Thursday, 25 February 2021

Movie Review: The Numbers Station (2013)

A dramatic siege thriller, The Numbers Station leans on a decent cast and a single labyrinthine set but is undone by stereotypes and a flimsy plot. 

Jaded CIA assassin Emerson Kent (John Cusack) is losing the cold blooded ability to kill innocent witnesses. His boss Michael Grey (Liam Cunningham) reassigns him to an out-of-the-way job in Suffolk, England to protect a remote "numbers station", a secret facility broadcasting coded shortwave instructions to field agents, an old-fashioned but impenetrable communications system.

The job entails long 70 hour shifts inside the secured station, with only civilian broadcaster Katherine (Malin Åkerman) for company. After two months of tedium Emerson and Katherine arrive for their shift and find the station compromised, mysterious killers having infiltrated the facility for nefarious purposes. Awaiting rescue, Emerson and Katherine have to stay alive and find a way to block the unfolding conspiracy. 

Featuring some similarities with 2012's Safe House, The Numbers Station has enough quality to rise above straight-to-DVD fare, but it's a fine margin. A modest sense of claustrophobic space is created at the remote setting, and the spooky cyphers, both spoken and flashed on the screen, generate as much intrigue as can be expected from random numbers. In an easy role John Cusack lends basic star power with the expected level of internal dissidence to round Emerson into another iteration of an assassin developing a conscience and crawling into a bottle.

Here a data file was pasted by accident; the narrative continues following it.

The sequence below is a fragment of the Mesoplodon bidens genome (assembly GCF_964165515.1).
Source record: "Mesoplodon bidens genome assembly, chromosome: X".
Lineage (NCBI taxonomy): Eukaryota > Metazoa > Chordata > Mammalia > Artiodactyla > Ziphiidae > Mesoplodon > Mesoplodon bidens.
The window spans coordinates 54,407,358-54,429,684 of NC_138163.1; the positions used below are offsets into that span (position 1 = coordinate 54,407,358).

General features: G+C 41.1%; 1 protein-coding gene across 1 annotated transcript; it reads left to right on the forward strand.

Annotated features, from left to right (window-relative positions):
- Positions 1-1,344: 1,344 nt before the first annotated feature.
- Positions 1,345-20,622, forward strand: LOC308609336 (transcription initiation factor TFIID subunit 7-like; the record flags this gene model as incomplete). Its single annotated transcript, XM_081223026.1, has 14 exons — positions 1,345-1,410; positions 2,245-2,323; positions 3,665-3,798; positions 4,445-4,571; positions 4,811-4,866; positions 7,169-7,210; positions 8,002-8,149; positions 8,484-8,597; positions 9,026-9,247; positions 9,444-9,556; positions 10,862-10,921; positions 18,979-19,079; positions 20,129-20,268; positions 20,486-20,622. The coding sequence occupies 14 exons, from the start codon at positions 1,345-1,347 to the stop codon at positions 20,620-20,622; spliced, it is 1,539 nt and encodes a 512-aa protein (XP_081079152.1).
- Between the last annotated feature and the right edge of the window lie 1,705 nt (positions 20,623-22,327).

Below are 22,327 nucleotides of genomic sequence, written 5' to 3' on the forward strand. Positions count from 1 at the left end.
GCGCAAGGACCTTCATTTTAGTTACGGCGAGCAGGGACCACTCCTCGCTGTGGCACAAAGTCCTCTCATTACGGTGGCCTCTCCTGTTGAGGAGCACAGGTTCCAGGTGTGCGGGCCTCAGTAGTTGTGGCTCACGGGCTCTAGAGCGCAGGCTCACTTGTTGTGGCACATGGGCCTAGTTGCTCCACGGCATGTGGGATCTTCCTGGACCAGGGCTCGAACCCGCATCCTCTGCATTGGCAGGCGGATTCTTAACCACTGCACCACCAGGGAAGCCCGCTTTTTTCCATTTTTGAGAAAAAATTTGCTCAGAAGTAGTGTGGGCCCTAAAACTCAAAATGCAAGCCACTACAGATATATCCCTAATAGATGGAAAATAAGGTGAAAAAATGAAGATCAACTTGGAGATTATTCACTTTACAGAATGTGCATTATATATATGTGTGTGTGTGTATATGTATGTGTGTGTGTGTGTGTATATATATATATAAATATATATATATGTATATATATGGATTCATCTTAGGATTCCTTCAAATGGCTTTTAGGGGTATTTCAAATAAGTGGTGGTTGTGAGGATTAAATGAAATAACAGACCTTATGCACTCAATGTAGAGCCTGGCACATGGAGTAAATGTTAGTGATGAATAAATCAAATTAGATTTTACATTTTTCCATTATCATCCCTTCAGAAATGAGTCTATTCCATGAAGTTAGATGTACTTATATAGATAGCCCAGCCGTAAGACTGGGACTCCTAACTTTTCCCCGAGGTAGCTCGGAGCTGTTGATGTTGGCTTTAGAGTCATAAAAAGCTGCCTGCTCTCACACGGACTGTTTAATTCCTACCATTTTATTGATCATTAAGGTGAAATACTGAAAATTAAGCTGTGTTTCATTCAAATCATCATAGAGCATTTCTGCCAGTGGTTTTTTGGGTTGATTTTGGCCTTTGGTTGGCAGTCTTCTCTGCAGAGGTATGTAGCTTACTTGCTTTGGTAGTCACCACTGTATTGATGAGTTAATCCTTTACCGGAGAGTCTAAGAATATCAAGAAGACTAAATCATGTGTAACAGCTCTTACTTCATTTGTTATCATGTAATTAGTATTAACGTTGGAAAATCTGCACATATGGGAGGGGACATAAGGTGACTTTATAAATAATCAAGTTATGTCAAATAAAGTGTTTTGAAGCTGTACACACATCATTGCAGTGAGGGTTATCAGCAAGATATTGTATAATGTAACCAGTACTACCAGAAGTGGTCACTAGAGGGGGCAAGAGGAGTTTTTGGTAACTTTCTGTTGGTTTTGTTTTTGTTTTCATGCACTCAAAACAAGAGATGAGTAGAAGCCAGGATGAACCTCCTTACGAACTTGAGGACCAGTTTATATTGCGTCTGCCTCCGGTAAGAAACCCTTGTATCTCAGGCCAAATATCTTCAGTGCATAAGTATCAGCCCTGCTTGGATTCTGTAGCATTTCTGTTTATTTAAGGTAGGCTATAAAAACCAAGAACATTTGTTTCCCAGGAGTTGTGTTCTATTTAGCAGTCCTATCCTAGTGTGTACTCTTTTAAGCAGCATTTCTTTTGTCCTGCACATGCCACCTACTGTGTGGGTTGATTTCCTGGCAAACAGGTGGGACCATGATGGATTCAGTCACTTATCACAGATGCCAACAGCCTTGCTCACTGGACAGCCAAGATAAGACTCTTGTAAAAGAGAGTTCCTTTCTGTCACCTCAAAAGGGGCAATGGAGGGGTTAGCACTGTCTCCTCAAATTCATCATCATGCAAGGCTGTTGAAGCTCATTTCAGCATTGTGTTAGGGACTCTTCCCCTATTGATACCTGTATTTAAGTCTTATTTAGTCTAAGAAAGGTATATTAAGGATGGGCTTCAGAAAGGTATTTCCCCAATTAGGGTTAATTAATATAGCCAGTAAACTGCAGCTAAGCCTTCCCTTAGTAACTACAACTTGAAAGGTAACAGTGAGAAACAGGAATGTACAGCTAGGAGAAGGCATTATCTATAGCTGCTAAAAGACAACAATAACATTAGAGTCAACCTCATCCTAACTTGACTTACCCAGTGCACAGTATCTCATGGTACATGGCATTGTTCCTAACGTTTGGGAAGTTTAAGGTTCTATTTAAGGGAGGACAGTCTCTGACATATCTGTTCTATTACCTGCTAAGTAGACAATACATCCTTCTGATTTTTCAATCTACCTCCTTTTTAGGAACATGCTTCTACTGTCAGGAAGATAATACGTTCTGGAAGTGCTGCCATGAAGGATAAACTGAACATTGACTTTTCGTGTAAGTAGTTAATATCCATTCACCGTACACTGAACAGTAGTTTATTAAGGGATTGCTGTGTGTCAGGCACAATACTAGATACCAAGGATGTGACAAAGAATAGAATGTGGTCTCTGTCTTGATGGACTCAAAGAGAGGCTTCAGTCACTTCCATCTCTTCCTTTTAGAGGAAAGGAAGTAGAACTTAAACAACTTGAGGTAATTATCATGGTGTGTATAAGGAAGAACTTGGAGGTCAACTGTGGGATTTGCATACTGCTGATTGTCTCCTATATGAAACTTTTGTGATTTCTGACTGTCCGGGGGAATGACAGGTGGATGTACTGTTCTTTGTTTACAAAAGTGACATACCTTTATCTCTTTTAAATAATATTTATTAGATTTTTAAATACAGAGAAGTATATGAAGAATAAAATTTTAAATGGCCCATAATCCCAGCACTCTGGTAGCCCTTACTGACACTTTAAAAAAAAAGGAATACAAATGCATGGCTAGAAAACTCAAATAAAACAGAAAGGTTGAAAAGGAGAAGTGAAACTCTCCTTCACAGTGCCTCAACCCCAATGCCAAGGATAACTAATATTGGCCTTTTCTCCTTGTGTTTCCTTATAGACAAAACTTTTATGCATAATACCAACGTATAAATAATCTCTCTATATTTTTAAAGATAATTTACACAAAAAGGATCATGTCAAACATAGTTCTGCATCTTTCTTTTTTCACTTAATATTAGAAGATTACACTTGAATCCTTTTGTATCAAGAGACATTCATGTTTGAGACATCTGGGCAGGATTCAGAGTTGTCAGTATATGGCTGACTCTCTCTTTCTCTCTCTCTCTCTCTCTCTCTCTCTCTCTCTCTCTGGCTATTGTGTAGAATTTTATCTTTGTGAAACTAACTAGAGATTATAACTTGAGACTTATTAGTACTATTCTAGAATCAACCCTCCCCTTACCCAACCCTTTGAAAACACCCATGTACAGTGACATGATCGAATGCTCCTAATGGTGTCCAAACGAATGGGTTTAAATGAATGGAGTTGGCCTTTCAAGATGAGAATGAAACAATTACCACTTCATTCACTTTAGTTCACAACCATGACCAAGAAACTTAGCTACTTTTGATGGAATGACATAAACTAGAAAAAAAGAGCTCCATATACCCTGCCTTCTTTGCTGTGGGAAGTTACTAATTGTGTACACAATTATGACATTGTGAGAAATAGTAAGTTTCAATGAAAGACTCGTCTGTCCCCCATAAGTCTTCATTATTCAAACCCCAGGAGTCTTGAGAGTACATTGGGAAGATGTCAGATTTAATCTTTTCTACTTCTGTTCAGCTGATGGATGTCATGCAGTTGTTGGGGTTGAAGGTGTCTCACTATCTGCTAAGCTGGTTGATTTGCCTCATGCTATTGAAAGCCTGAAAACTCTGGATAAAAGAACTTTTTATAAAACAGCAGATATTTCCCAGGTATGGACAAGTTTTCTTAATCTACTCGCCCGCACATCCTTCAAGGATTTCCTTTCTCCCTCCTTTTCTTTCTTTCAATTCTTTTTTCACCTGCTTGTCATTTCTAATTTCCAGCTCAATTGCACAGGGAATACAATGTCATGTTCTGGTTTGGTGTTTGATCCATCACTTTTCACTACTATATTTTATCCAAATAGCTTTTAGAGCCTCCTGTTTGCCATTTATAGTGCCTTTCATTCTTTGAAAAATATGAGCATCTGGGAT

Malin Åkerman suffers frequent blood loss and Liam Cunningham oozes cold blooded aloofness, but otherwise they are both under-used. Danish director Kasper Barfoed busies himself exploring the various rooms and hallways of the secret facility, discovering a potentially suitable locale for a dark and moody shredding of a killer's soul. But terrible trouble resides in F. Scott Frazier's elemental script, with neither the overall conspiracy nor the details properly developed or explained, leaving gaping logic holes to swallow the basic dialogue exchanges and muddled action scenes.

The intruders are smart enough to infiltrate the station then dumb enough to find themselves on the outside looking to get back in. They have the resources to compromise a secret CIA operation (including the support network) but send a grand total of three goons to do the dirty work. Even Emerson suffers infuriating brain fades, including leaving the door wide open to facilitate bad guy re-entry. And whatever seditious objectives are behind the facility invasion, they are not worthy of explanation, denying the film any sense of importance or tension.

Despite a few flashes of artistry, The Numbers Station resorts to painting by numbers.






All Ace Black Movie Blog reviews are here.

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